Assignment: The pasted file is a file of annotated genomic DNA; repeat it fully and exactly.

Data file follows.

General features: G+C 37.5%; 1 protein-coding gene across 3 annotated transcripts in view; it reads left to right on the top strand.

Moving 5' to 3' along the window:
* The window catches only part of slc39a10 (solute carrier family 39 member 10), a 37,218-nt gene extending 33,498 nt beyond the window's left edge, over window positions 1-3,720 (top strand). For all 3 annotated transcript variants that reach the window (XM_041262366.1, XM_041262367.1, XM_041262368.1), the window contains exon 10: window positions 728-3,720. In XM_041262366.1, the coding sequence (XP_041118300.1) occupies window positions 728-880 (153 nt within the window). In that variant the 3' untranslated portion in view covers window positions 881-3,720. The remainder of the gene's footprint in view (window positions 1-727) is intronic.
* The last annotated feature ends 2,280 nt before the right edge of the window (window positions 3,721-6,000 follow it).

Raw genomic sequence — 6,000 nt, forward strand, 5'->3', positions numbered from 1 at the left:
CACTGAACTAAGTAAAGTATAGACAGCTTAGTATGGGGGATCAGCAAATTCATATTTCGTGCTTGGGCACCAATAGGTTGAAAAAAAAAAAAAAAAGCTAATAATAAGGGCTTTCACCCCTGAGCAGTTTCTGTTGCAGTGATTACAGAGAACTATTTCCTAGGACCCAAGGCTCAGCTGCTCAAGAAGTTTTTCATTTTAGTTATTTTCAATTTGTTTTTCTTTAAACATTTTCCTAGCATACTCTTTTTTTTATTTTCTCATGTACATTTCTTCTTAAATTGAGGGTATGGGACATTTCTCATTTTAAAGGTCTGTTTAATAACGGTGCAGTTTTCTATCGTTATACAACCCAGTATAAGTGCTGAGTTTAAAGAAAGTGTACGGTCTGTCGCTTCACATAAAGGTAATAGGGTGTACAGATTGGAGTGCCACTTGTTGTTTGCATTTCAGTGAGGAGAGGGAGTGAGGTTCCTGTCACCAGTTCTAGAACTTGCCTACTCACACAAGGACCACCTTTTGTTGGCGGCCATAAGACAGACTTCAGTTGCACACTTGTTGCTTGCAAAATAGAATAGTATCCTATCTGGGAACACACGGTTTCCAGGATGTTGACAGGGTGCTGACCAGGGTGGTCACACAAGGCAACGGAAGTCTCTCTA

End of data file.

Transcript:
General features: G+C 37.5%; 1 protein-coding gene across 3 annotated transcripts in view; it reads left to right on the top strand.

Moving 5' to 3' along the window:
* The window catches only part of slc39a10 (solute carrier family 39 member 10), a 37,218-nt gene extending 33,498 nt beyond the window's left edge, over window positions 1-3,720 (top strand). For all 3 annotated transcript variants that reach the window (XM_041262366.1, XM_041262367.1, XM_041262368.1), the window contains exon 10: window positions 728-3,720. In XM_041262366.1, the coding sequence (XP_041118300.1) occupies window positions 728-880 (153 nt within the window). In that variant the 3' untranslated portion in view covers window positions 881-3,720. The remainder of the gene's footprint in view (window positions 1-727) is intronic.
* The last annotated feature ends 2,280 nt before the right edge of the window (window positions 3,721-6,000 follow it).

Raw genomic sequence — 6,000 nt, forward strand, 5'->3', positions numbered from 1 at the left:
CACTGAACTAAGTAAAGTATAGACAGCTTAGTATGGGGGATCAGCAAATTCATATTTCGTGCTTGGGCACCAATAGGTTGAAAAAAAAAAAAAAAAGCTAATAATAAGGGCTTTCACCCCTGAGCAGTTTCTGTTGCAGTGATTACAGAGAACTATTTCCTAGGACCCAAGGCTCAGCTGCTCAAGAAGTTTTTCATTTTAGTTATTTTCAATTTGTTTTTCTTTAAACATTTTCCTAGCATACTCTTTTTTTTATTTTCTCATGTACATTTCTTCTTAAATTGAGGGTATGGGACATTTCTCATTTTAAAGGTCTGTTTAATAACGGTGCAGTTTTCTATCGTTATACAACCCAGTATAAGTGCTGAGTTTAAAGAAAGTGTACGGTCTGTCGCTTCACATAAAGGTAATAGGGTGTACAGATTGGAGTGCCACTTGTTGTTTGCATTTCAGTGAGGAGAGGGAGTGAGGTTCCTGTCACCAGTTCTAGAACTTGCCTACTCACACAAGGACCACCTTTTGTTGGCGGCCATAAGACAGACTTCAGTTGCACACTTGTTGCTTGCAAAATAGAATAGTATCCTATCTGGGAACACACGGTTTCCAGGATGTTGACAGGGTGCTGACCAGGGTGGTCACACAAGGCAACGGAAGTCTCTCTA